Kuefler's splendid illustrations portray an array of natural phenomena, from faraway stars in the night sky, to a stream teeming with toads and fireflies, to a patch of desert populated by birds and a solitary long-eared jack rabbit. Young readers will be captivated by the dynamic spreads and the creatures, great and small, that Kuefler includes. A moving celebration of the majesty of nature and the bond between parent and child, Bigger Than a Bumblebee powerfully delivers a heartfelt message: Love is limitless and unquantifiable, a force that knows no boundaries. 

★ My Love for You Is Always

In the warm, wonderful My Love for You Is Always, a young boy quizzes his mother about the nature of love. "Does it have a taste or a smell?" he wonders as he helps her in the kitchen. As she puts together a traditional Chinese feast for their family, his mother takes inspiration from the dishes they're cooking to answer his questions. Author Gillian Sze's text is full of sensory imagery. Love, the boy's mother tells him, "tastes sweeter than the red dates I put in your soup. My love is that savored first bite of spun sugar." When the boy asks, "Does it make a sound?" his mother replies, "Sometimes it's crisp like winter radish. Other times it's quiet like simmering broth."

Michelle Lee's colored pencil and gouache illustrations are sweet and soft. Through images of swirling fish, delicate cranes and a fabulous crimson dragon, she brings a touch of magic to Sze's tale. The ritual of the family meal—sharing food that's been prepared with care and intention—adds a unique layer to the story and underscores the sense of abundance and comfort that love can provide. My Love for You Is Always closes on a cozy note and an image of mother, son and other relatives gathered together for dinner. From start to finish, it's a charming and delicious tale.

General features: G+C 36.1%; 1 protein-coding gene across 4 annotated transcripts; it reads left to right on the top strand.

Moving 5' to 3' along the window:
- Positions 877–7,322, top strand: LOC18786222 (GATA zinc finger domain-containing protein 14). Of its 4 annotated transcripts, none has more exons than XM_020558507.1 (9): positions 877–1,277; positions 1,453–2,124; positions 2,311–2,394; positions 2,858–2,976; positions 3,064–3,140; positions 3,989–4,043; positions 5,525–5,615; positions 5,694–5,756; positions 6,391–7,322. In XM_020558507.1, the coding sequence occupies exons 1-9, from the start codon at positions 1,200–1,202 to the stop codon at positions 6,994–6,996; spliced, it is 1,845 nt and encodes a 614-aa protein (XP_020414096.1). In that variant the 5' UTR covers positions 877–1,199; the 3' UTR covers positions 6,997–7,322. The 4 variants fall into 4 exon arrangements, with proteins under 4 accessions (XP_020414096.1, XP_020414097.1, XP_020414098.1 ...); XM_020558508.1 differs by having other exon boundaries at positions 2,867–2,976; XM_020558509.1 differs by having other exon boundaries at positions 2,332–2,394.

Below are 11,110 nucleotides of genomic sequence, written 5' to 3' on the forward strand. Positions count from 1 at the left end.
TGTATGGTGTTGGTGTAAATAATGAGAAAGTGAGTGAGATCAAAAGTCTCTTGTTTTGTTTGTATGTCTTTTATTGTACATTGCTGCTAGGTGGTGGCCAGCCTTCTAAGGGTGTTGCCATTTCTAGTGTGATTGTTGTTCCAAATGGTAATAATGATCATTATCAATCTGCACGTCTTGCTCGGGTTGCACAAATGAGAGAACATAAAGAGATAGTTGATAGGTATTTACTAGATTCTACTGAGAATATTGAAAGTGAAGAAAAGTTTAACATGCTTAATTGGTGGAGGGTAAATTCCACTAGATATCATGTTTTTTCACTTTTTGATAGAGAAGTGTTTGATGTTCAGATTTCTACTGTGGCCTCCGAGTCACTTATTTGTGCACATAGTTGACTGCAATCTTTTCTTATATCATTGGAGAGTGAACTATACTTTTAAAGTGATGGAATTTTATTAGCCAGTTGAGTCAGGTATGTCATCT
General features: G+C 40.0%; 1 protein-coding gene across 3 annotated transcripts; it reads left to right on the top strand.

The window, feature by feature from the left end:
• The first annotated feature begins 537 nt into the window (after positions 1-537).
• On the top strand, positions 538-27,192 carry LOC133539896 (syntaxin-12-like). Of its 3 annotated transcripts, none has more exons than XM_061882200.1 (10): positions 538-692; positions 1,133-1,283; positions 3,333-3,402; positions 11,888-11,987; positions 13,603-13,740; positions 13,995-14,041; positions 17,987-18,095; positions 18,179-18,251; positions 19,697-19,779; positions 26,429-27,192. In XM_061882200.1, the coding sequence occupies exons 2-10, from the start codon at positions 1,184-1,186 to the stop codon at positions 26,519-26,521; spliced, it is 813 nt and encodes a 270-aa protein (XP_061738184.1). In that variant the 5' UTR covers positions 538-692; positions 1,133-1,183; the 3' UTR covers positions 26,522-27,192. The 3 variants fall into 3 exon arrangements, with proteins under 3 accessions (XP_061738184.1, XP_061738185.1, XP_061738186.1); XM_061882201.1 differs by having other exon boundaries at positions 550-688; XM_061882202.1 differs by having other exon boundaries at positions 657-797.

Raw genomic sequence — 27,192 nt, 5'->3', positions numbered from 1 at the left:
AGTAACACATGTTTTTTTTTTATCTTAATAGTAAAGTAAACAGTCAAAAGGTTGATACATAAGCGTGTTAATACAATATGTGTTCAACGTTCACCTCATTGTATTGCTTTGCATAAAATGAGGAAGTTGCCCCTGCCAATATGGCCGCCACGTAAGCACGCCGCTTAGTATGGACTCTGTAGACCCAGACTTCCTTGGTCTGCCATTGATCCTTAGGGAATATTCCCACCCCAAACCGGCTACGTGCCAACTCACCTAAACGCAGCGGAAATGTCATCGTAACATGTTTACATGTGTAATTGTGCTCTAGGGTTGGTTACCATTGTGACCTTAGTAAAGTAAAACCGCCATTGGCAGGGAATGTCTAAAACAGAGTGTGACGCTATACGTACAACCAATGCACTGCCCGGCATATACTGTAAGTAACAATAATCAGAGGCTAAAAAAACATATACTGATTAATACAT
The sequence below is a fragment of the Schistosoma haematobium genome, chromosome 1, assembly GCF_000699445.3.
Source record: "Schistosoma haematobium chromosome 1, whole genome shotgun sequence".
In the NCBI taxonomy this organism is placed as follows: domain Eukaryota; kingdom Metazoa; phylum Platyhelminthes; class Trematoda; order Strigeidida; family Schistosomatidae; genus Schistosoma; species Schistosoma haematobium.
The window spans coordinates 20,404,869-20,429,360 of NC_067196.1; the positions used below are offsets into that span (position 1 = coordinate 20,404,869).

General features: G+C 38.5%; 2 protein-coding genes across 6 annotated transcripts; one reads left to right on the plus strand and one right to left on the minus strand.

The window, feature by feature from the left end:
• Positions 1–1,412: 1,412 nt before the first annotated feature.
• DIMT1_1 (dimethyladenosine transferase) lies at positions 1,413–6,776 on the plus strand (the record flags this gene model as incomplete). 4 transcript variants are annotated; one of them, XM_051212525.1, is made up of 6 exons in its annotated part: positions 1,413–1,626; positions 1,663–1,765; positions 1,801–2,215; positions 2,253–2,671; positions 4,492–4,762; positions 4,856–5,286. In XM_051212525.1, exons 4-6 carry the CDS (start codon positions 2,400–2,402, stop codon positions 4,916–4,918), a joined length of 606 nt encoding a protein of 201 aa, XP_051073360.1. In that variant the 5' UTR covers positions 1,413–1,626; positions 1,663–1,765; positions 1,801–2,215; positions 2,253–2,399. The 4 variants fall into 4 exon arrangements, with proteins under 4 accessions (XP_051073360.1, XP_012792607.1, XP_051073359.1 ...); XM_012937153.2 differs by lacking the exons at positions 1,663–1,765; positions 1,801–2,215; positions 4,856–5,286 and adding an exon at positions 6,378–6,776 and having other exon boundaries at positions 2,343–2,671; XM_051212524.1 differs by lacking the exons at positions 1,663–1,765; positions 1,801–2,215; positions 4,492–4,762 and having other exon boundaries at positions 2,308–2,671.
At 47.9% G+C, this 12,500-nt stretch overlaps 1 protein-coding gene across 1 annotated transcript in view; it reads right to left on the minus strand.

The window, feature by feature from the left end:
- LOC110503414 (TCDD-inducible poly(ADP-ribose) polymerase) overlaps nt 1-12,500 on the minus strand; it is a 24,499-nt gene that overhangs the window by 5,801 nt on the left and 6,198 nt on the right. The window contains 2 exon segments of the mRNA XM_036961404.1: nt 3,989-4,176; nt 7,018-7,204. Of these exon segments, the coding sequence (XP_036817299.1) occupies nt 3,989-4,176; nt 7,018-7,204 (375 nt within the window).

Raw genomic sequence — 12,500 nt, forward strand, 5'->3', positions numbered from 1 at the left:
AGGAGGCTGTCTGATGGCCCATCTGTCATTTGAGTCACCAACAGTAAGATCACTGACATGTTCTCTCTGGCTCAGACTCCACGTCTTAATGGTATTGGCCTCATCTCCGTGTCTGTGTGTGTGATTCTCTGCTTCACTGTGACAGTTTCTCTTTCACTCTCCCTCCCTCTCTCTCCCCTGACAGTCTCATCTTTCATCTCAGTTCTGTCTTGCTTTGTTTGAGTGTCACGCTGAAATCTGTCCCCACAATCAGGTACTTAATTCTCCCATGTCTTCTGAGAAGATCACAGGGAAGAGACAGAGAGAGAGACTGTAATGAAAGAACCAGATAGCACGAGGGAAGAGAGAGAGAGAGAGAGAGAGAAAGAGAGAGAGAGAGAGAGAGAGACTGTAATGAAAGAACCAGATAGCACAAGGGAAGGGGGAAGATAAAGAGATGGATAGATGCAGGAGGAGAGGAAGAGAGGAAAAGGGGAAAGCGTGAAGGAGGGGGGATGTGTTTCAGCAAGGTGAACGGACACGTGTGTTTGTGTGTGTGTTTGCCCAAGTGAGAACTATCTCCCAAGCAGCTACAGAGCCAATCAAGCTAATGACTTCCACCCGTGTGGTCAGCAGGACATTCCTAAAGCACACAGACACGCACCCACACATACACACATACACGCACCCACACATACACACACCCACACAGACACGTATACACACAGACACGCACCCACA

l'll Meet You in Your Dreams 

Jessica Young and Rafael López pay tribute to the connections between parents and children in their lovely, lyrical book, l'll Meet You in Your Dreams. It's narrated by a parent who offers an inspiring message about the power of familial love to encourage youngsters to make discoveries about the world, pursue their passions and achieve independence.